I thought I would be freaking out and whatnot, which believe me I did my fair share of freaking out the other day, but I feel pretty good actually. We're so well connected within the community that I have no doubt that we will be able to work with whatever we're up against with Skyler's development, and that we will be able to provide for him whatever he needs. I mean I basically have to accept that it's out of my hands. My child is who he is and whatever issues he has we will just learn how to work with them.

When you feel like you're done
And the darkness has won
Baby you're not lost

~Michael Bublé

7 comments:

Never Clever said...

I have said it before, but I admire your strength and courage. You're right, Skyler is no different regardless of any diagnosis he may receive.

Yay for Spring cleaning!

Karen said...

"He is my son regardless of anything, and he hasn't changed, he is the same baby he was before I realized he wasn't seeing much of anything. He is still himself regardless, and I love him exactly the same as before." Sometimes, that's so hard to see, but it is the absolute truth. Love is the most powerful defense against all that life throws at you.

Amy said...

It sounds like your in a good place mentally about all of this. Keep us posted.

Becky said...

I can't find your email address in my address book and I can't find a link to email you. So email me! Cinderella20032@aol.com

We had Lily's Early Intervention come today for the same thing. I'll blog about it, but probably not until tomorrow because I need some time to proccess. It was good, I think. Not perfect, but good.

Anyway...I truly think that his eye's are just slow to develop. We used to do the same things for Lily when she would just stare at the TV, the computer screen, or look in the other direction. We'd stare at her hoping for something...anything. The thought that your child could be blind is terrifying. I'm glad that you had time to step aside for a bit, take a deep breath, and see things for what they are. I'm still struggling with that sometimes. Is he going to see the Pediatric Opthamologist? Ours was incredible with Lily. From the exam, he could see that she wasn't blind but her eyesight wasn't perfect. 20/40 he said. I don't know much about eyesight because I don't wear glasses, but they will be able to tell you from there. He said that 50% of children with Nystagmus (regardless of the overall cause) need glasses before school-age and the other 50% needs them around age 7 or so. When we asked what we could do to stimulate her, he said to google Visual Stim. We also printed out big letters in black on white paper to show her. He also said that if she liked to look at TV and computer screens to let her because at least she's looking at something. So when Skyler 'watches' his shows, celebrate because he's watching something. He's seeing something. So if it's shadows or colors or blurry...he's still seeing.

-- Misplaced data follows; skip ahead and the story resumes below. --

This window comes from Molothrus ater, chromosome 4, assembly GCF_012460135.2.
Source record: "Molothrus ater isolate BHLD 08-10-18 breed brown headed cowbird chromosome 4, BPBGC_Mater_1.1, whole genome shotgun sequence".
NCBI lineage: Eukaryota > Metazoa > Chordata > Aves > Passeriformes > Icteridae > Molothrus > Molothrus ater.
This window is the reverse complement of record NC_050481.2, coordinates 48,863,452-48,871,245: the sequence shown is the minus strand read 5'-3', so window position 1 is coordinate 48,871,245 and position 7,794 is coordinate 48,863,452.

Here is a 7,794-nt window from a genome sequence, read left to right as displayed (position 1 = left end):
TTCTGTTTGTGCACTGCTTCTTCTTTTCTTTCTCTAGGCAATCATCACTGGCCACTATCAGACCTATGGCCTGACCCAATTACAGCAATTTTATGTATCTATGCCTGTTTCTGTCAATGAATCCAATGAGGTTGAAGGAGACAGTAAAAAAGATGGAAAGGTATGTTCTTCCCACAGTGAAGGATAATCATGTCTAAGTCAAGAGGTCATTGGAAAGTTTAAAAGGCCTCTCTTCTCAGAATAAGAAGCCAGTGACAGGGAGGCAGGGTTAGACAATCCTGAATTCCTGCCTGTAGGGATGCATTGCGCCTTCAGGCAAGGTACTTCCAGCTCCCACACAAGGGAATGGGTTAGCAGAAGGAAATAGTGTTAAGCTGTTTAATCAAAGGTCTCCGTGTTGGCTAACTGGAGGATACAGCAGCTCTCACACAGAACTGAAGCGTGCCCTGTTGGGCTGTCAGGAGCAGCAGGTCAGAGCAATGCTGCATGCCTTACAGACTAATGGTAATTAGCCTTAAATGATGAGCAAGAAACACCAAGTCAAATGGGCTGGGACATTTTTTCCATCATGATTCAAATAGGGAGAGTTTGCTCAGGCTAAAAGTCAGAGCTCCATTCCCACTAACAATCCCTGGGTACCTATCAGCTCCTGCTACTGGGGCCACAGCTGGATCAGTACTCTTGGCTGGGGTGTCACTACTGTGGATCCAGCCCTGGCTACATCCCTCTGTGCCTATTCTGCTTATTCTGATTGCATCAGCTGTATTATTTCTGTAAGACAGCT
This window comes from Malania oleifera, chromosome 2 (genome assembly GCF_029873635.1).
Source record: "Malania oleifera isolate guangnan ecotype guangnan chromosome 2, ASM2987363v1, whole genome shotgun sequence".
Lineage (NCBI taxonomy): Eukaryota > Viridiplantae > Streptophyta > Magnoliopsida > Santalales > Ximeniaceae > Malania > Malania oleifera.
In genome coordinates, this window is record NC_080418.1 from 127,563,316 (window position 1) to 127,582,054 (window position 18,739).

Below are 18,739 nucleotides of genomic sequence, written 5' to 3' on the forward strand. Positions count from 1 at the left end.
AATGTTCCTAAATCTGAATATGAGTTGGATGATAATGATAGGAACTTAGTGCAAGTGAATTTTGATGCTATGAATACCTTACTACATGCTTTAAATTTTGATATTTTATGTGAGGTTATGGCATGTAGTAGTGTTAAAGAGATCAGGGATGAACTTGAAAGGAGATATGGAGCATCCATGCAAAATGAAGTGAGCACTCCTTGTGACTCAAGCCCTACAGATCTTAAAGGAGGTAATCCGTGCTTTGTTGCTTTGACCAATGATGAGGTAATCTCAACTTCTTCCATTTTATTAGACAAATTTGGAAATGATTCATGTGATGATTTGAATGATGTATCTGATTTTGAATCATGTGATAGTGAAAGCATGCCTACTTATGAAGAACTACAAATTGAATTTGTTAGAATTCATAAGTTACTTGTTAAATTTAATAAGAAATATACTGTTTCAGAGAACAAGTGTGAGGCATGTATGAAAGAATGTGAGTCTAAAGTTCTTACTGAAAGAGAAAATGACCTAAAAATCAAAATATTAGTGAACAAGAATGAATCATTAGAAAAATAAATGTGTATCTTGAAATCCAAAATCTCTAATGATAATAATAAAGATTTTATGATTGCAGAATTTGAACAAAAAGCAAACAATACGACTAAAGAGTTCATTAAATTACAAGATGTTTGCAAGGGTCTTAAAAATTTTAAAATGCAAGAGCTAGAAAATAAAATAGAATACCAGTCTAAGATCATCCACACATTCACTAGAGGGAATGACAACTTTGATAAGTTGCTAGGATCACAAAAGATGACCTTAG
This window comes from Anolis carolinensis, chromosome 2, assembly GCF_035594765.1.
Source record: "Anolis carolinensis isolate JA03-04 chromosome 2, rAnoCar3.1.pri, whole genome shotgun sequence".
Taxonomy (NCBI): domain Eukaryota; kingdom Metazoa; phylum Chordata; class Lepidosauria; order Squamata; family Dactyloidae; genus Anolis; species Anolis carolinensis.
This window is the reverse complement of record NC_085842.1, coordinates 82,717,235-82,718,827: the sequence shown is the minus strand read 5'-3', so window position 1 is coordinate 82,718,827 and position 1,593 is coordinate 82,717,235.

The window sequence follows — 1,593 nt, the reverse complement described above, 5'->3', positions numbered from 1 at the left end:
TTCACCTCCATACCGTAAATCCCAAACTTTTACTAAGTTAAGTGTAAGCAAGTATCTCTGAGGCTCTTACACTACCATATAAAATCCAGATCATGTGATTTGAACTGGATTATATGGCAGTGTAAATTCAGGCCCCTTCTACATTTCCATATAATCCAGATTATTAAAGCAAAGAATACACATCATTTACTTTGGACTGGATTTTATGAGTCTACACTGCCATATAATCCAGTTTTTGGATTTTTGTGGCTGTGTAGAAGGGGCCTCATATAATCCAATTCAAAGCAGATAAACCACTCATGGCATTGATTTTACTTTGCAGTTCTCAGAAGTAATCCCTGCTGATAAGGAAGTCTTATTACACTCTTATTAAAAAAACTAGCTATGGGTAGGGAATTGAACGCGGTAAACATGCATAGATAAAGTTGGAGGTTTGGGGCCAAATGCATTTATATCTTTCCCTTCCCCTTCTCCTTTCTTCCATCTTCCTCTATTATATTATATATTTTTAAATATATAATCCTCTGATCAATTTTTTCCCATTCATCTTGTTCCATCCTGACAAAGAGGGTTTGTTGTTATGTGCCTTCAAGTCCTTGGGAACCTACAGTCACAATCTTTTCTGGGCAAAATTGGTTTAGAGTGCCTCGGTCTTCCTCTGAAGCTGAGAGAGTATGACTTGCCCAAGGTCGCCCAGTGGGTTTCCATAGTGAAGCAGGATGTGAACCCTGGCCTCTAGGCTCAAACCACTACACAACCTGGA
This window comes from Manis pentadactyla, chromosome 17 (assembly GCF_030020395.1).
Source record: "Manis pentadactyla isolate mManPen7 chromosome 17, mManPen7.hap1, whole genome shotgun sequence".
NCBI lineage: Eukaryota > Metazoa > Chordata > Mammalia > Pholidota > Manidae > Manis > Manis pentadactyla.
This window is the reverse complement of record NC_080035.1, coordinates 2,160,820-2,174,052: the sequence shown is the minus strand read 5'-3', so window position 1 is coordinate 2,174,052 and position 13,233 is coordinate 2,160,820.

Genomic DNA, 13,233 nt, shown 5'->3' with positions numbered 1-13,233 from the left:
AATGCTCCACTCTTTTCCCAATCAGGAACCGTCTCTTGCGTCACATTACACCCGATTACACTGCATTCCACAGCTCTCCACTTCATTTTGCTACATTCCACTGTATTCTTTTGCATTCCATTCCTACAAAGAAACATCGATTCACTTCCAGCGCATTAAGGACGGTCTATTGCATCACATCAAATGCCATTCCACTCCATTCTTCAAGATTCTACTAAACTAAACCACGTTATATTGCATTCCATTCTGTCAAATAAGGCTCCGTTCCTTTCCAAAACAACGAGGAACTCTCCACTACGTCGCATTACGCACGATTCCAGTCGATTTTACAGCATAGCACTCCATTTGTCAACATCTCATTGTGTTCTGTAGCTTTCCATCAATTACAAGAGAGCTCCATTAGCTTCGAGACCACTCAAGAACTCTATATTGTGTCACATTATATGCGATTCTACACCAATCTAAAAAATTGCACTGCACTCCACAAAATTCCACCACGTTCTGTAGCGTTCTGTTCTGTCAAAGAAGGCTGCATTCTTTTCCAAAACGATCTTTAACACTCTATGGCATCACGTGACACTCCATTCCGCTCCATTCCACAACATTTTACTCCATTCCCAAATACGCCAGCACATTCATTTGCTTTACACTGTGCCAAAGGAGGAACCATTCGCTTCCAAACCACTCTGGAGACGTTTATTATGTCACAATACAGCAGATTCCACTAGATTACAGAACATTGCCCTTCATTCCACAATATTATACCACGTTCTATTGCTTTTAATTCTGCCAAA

(((hugs))) My heart goes to you. I wish that we lived closer because I could use the support and I'm sure that you could too. Please email me when you get the chance. I know that your super busy, but know that you aren't alone.

Becky said...

Oh...but the thing with Nystagmus, again regardless of the overall cause, is that even though the wobble gets better over time, the eyesight doesn't improve and does get worse.

She said...

You're doing so much better than you think you are. As hard as it is, just keep taking one day at a time and you'll make it through whatever challenges are ahead.

christyna said...

well put. there are some people who could learn from you. I am as always hoping for the best!! and will make sure to check in more often...keep that chin up!